Women executives leave the workforce faster than they are promoted

women executives exiting the workplace

Some women believe men are trying to hold women back. I disagree. But results from the 2023 Women in the Workplace report, conducted by McKinsey and LeanIn, suggest there’s work to do when it comes to creating a culture where women can thrive. And the only way we’re going to see real progress is through better representation.

Women are more ambitious than ever and are making progress when it comes to representation in the C-suite. But it’s not all good news. 

The 2023 Women in the Workplace report showed that women now occupy the highest proportion of top positions in history, making up 28 per cent of C-suite executives (six per cent are WOC). This was up six per cent compared to 2018, when women only held 22 per cent of C-suite positions. However, some of the other findings are concerning.

The gains we’re seeing are still modest, with the smallest gains at the manager, senior manager, and director levels, meaning the pipeline of women for leadership isn’t growing quickly enough. The gender gap continues to widen with each upward level in a company, even though women make up almost 50 per cent of entry-level employees. And the numbers are much worse for women of colour.

The great workplace breakup

What’s equally concerning is the trend we’re seeing continue from the 2022 report — what McKinsey calls the ‘Great Breakup’ — where women at the director level are leaving at a faster rate than they’re being promoted. 

For every woman promoted to director, two leave. 

This, along with the modest gains for women being promoted to manager and director levels, may have a catastrophic impact on our ability to narrow the gender gap in senior leadership. Without a pipeline, there simply won’t be enough female candidates in the pool to choose from.

There are a number of reasons behind this trend, but they all come down to the lack of inclusive work culture for women – everything from the microaggressions that women face daily and the harder time they have getting promoted compared to their male counterparts to needing more flexible work arrangements and wanting a culture that focuses on wellness and diversity and inclusion efforts.

At the end of the day, this is a culture problem, one that will be difficult to solve for companies that don’t have women at the senior leadership level.

If you read the book Lean In, you may remember Sheryl Sandberg’s story about having to walk across the massive Google parking lot while she was very pregnant and very uncomfortable. Google didn’t have pregnancy parking. After one particularly challenging trip, she walked into Sergey Brin’s office to tell him they needed pregnancy parking. Ideally immediately.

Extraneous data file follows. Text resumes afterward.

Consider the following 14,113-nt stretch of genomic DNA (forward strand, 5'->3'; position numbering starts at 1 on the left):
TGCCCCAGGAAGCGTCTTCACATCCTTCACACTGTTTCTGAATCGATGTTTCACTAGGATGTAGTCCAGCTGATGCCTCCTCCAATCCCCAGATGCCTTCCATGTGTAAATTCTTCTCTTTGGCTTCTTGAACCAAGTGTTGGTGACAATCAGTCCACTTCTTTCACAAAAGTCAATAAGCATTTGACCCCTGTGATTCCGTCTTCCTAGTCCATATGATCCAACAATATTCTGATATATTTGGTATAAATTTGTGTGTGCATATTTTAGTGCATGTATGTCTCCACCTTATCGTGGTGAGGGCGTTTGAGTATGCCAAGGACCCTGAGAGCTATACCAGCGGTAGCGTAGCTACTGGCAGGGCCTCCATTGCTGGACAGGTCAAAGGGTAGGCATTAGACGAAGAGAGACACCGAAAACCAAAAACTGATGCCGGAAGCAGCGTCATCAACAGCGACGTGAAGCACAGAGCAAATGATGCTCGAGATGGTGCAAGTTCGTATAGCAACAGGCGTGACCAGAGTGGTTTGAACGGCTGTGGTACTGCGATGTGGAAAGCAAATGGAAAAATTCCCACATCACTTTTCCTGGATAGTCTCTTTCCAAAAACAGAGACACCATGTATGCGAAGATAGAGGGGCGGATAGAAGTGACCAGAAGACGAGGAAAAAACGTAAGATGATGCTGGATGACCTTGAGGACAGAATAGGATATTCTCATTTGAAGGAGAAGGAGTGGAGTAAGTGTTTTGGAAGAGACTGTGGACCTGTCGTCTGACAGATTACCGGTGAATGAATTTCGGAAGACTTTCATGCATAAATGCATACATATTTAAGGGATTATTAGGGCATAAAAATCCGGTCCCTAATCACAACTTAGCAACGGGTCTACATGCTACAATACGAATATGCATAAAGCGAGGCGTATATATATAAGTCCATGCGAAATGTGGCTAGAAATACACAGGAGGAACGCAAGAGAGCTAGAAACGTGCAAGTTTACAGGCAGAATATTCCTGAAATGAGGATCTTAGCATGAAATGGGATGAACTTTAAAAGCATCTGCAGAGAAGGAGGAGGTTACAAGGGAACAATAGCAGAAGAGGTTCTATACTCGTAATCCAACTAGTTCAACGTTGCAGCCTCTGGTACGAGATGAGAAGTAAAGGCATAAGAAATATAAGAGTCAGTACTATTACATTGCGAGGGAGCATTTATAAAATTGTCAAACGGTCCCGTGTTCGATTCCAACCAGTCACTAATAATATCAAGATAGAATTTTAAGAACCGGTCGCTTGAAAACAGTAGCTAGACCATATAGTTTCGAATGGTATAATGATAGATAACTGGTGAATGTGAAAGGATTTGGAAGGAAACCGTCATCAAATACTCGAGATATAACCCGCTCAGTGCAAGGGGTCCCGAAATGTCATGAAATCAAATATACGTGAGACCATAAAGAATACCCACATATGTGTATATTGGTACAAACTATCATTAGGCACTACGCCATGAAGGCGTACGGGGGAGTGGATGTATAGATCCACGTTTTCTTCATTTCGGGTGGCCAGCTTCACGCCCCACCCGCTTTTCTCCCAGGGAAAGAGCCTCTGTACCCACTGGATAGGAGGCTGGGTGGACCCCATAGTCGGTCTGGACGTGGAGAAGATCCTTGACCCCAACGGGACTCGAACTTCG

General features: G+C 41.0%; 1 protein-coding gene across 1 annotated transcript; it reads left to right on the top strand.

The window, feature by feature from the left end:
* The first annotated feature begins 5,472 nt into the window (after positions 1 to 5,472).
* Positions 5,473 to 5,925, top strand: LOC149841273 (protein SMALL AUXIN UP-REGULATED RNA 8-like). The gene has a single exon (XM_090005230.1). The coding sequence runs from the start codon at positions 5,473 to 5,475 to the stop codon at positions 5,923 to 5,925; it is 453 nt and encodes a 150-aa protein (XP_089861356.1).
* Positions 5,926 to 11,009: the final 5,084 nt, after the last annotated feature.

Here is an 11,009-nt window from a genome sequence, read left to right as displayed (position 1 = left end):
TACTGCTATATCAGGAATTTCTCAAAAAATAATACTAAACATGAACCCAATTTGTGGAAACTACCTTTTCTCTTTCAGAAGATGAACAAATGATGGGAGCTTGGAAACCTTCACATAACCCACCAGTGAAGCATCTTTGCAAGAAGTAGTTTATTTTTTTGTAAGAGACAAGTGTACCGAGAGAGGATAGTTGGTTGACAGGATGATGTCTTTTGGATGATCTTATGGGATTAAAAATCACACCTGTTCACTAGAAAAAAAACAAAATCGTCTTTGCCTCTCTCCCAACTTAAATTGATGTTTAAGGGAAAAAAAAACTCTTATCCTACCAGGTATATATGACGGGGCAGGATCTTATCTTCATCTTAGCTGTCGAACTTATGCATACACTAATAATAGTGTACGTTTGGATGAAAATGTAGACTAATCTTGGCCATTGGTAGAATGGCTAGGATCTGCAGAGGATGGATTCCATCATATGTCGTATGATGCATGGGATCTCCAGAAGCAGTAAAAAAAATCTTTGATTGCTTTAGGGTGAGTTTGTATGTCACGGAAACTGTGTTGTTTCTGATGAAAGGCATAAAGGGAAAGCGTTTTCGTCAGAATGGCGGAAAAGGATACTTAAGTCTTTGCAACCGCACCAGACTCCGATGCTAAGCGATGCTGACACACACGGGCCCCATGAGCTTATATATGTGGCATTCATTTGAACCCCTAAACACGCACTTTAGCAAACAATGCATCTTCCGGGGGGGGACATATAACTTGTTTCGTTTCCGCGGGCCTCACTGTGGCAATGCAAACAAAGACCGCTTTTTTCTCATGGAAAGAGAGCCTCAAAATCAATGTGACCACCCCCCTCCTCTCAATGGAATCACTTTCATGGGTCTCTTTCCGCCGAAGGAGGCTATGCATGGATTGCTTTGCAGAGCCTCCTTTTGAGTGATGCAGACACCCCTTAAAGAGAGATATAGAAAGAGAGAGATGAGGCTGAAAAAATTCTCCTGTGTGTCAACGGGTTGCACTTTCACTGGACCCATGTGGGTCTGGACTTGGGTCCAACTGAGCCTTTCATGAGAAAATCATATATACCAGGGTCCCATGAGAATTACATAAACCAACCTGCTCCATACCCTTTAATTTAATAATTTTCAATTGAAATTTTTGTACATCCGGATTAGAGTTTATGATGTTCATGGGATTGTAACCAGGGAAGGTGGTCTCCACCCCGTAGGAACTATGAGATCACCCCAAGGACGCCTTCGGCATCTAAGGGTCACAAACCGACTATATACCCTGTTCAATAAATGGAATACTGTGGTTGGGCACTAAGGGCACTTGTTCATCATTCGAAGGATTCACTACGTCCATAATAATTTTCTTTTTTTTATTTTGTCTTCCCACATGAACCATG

Sergey and the rest of Google management weren’t trying to make women uncomfortable. They just hadn’t thought of it… because they had never been pregnant and no one had brought it to their attention before.

But what if Sandberg had been an entry-level employee? Would any change have taken place?

This story tells us so much about the issues with well-meaning but homogeneous leadership teams. It’s almost impossible to anticipate the needs of all of your employees when your lived experience is different from theirs. And that’s why we need to seriously tackle the gender gap in senior leadership, as this gap will continue to perpetuate itself without some significant intervention.

The challenge is this feels a bit like a chicken and egg problem: we need more women promoted to leadership and we need them to stay there, and the way to do that is to have more women in leadership. Hmmmm.

But there are things we can do. Here are three places to start:

1. Focus on the broken rung. We see this gap begin to form early in women’s careers, with 87 women being promoted into their first management position for every 100 men. As we close this first gap, we’ll start to increase the pool of women in middle management.

2. Provide leadership development for women earlier in their careers.

We know that women often don’t put themselves forward for promotions if they don’t feel they meet all of the criteria. So provide better training and coaching to help build their confidence and their skills.

3. Intentionally hire more first-time female VPs and SVPs.

We’ve heard this before: men are promoted based on potential and women based on experience. Part of the challenge with women getting to senior leadership is finding someone to give them that first shot.

These are longer-term solutions. In the meantime, companies can start to get more women involved in workplace culture and DEI initiatives today. Ensure women at all levels are heard and represented when forming decisions about how to make things better.

The future of women in leadership may depend on it.